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Monday, January 14, 2013

The Hand That First Held Mine by Maggie O'Farrell~★★★★

Author: Maggie O'Farrell
Title: The Hand That First Held Mine
Release Date: April 12, 2012
Publisher: Houghton Mifflin Harcourt
Genre:  Fiction

Book Jacket: "Hedged in by her parents' genteel county life, she plans her escape to London. There, she takes up with Innes Kent, a magazine editor who wears duck-egg-blue ties and introduces her to the thrilling, underground world of bohemian, postwar Soho. She learns to be a reporter, to know art and artists, to embrace her life fully and with a deep love at the center of it. She creates many lives---all of them unconventional. And when she finds herself pregnant, she doesn't hesitate to have the baby on her own terms. 
Later, in present-day London, a young painter named Elina dizzily navigates the first weeks of motherhood. She doesn't recognize herself: she finds herself walking outside with no shoes; she goes for lunch at nine in the morning; she can't recall the small matter of giving birth. But for her boyfriend, Ted, fatherhood is calling up lost memories, with images he cannot place. 
As Ted's memories become more disconcerting and more frequent, it seems that something might connect these two stories---these two women---something all the more heartbreaking and beautiful as they all hurtle toward its revelation.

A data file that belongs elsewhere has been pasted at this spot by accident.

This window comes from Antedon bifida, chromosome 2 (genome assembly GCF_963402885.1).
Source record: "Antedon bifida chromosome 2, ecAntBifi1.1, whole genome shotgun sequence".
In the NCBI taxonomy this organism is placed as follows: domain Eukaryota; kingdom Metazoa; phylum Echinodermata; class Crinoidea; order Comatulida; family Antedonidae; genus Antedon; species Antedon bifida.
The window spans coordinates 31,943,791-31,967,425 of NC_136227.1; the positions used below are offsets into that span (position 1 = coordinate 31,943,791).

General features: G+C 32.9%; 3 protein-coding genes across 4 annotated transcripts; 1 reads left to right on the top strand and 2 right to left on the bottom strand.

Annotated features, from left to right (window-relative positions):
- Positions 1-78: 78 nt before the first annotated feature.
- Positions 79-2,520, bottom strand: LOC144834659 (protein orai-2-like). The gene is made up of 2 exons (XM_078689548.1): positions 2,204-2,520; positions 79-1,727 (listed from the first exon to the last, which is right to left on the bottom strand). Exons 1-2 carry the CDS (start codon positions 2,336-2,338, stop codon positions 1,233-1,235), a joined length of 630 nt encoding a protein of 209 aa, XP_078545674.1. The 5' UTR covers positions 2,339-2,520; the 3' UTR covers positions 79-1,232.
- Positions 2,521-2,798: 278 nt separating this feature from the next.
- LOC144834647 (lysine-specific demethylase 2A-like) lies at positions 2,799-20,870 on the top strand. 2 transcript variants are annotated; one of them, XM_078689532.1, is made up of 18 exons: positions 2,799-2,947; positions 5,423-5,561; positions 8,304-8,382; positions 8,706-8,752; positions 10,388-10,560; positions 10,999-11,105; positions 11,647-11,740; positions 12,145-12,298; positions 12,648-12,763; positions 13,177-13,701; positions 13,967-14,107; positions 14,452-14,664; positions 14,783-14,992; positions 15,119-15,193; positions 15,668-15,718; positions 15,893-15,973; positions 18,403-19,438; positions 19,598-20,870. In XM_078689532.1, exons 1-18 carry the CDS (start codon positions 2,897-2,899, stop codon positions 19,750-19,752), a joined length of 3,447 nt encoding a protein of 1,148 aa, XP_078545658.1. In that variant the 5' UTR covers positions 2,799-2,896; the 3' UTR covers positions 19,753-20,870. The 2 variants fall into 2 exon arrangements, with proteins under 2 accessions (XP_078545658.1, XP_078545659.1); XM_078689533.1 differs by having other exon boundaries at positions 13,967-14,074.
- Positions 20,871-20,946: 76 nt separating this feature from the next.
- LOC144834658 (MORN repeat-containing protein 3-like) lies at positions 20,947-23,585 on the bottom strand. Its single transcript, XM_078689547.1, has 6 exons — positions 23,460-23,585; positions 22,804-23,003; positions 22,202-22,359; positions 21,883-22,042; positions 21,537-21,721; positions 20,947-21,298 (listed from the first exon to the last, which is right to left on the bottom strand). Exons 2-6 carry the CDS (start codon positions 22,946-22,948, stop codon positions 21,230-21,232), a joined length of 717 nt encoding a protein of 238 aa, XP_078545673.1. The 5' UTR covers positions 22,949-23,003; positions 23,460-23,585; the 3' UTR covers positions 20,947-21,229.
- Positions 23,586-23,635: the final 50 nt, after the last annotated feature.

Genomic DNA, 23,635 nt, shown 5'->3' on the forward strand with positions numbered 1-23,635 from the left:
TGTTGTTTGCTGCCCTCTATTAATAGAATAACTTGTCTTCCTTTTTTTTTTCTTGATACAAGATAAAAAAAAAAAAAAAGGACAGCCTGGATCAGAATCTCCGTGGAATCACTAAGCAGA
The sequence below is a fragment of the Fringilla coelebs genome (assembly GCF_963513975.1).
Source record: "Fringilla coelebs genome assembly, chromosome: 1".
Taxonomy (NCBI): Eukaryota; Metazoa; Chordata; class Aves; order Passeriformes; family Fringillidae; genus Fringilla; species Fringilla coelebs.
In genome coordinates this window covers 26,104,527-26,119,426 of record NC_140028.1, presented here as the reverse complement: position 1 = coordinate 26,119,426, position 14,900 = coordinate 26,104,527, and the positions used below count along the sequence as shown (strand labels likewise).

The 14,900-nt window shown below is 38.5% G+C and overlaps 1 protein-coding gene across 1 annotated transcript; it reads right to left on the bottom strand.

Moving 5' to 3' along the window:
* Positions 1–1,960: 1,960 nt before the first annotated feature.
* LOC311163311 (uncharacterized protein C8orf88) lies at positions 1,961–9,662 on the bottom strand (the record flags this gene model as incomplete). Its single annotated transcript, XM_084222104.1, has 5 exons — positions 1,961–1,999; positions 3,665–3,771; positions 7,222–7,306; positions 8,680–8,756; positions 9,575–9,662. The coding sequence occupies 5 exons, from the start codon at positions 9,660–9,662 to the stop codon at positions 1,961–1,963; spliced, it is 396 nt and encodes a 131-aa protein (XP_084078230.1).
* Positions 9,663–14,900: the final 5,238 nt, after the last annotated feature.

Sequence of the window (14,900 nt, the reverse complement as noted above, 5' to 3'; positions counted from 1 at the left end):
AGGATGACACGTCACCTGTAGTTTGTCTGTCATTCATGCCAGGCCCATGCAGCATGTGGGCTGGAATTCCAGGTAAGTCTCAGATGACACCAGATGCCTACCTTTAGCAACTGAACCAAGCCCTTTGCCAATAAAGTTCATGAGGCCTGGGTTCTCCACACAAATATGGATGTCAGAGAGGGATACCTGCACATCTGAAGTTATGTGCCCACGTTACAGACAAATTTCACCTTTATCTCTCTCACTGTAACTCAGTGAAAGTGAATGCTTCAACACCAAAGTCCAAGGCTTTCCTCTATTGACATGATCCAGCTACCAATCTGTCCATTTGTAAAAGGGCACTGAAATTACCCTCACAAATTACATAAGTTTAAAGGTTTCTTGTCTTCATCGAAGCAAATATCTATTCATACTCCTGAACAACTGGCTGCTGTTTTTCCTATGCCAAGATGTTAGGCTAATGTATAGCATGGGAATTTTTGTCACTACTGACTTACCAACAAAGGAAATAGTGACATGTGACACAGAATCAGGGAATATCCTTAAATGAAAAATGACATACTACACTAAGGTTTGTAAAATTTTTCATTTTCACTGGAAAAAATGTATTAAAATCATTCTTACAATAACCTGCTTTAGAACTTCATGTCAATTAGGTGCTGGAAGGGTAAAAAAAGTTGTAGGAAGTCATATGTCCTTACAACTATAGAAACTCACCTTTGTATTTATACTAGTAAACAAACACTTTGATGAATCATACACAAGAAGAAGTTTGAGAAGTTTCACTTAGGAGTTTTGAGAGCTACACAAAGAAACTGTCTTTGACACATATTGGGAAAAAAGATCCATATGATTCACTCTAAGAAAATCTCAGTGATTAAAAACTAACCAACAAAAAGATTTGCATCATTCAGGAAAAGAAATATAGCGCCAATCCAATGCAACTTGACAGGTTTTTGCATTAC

The Hand That First Held Mine is a spellbinding novel of two women connected across fifty years of art, love, betrayals, secrets, and motherhood. And it is a gorgeous inquiry into the ways we make and unmake our lives, who we know ourselves to be, and how even our most accidental legacies connect us."

Taryn's Review: "She has no idea that she will die young, that she does not have as much time as she thinks." This passage grabbed me on page 50. I read it and then re-read it again. I stared at it. Lexie would die? I couldn't believe the author inserted such an ominous detail into the story that early. I wondered if knowing this fact would affect my enjoyment of the story.

I am pleased to say it did not! O'Farrell wove together the stories of two women who appeared to be unconnected at first read. Lexie Sinclair, a young English woman who moved to London in the 1950s was juxtaposed to Elina Vilkuna, a contemporary Finnish artist living in London with her English boyfriend, Ted. There was a 50-year gap between the two women's lives, yet something linked the women.

I thoroughly delighted in reading Lexie's story. That is not to say I agreed with the decisions that Lexie made throughout her life, but O'Farrell's incredible talent as a writer was highlighted in Lexie's story. Elina's story was harder for me to connect with. I read an interview that O'Farrell gave and she talked about her struggles with motherhood and how she wanted to convey that into her work. An admirable idea, but I don't think this book was the forum to do that. It caused me to detach from Elina and cling to Lexie's story. After reading the book I can appreciate the way O'Farrell creatively drew Ted into the story, but I really would have loved to read more of his point-of-view and less of Elina's point-of-view.

This is the kind of book you'll have to keep reading to discover the secrets and twists stashed away in the pages. The weaknesses in Elina's story downgraded the book to a four star book, but O'Farrell's talent radiated as an author with Lexie's story. I really liked this book, which was a great surprise to me since I simply yanked it off the shelf as I rushed out the library at closing time!

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